In terms of languages, English and German are offered, with subtitles being available only in German. Still, given that there is unlikely to be another so comprehensive effort to capture Russian wildlife any time soon, this is a must for any nature lover with an interest in the particular geographic area.
66 comments35 of 35 people found this helpful. Was this review helpful to you?YesNoReport abuse
This series provides a deep insight into the most diverse parts of Russia and the impact the conditions can have on the wildlife in the regions.
It covers Siberia, Kamchatka, Russian Arctic, Caucasus, Primorye and Urals, with each being unique and fully worthy of its chapter.
Obviously the text on the case is written German, the menus are in German and the onscreen text (very little) is in German - but the menu allows you to listen to superb English naration which really has been edited to suit the monumental extremes of what is being portrayed to you.

The breadth of what is being covered is beyond words, I simply feel the need to say 'buy it' to all wildlife fans.
0Comment14 of 14 people found this helpful. Was this review helpful to you?YesNoReport abuse
on 21 September 2012
I've seen 'Wild Russia' in National Geographic Channel and I became an unconditional fan of this amazing Documentary!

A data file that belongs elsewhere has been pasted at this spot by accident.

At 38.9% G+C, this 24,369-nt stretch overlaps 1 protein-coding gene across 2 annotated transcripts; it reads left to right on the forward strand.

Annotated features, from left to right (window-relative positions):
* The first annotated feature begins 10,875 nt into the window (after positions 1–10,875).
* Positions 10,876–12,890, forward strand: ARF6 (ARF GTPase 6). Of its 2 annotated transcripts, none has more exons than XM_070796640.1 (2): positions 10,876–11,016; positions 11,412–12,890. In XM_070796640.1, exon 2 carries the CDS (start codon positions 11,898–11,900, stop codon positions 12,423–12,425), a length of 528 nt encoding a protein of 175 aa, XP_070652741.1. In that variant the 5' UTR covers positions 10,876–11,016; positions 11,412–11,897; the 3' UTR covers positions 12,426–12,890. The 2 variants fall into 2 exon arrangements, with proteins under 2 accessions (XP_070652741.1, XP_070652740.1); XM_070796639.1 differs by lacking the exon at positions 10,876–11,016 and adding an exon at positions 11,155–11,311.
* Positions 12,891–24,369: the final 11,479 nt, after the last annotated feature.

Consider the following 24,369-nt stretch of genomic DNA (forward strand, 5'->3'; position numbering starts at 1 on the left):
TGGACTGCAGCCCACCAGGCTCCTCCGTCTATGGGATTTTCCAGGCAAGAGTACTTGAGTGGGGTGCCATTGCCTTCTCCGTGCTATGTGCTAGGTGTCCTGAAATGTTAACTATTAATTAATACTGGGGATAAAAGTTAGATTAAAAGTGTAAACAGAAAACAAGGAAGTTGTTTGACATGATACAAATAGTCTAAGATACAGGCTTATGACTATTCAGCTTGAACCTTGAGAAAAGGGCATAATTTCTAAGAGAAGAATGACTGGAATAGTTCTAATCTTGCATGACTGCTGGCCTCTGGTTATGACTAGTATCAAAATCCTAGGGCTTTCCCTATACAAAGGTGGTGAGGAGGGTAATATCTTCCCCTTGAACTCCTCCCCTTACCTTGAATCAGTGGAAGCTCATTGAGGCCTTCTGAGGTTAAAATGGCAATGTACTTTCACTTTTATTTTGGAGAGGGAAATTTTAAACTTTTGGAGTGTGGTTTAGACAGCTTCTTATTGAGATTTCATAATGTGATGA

This German version is brilliant, with a changing in sequence order, two or three different scenes, but without quality loss.
Following the same pattern of 'Wild China', the secrecy of Russia's Wilderness was finally broken!

In a Filmmaking like this full of detail, it should be impossible to speak about everything. So, resuming is the least we can do...

Two CDs, six Episodes.
CD1: the Caucasus, the Urals, Siberia.
CD2: the Arctic, the Secret Forest, Kamchatka.

Some of the aquatic and terrestrial species are exclusive of Russia. Large and tiny Mammals, lots of Bird species, Reptiles, Insects, Frogs, Turtles, Fish...
This huge Country has huge Wonders, as the mighty Mountains of Caucasus between the Black and the Caucasian Seas with Mt. Elbrus as its highest Peak, 2000 Glaciers, a mini Desert, mud Volcanoes, a Home for rare and exotic Animals like the Highland Bison, the Linx, the Sirian Brown Bear, the Bee eater and the Lizard with a Serpent's head and no legs.
In the Caspian Sea, the Sturgeon, the vision of a living fossil hunted for caviar!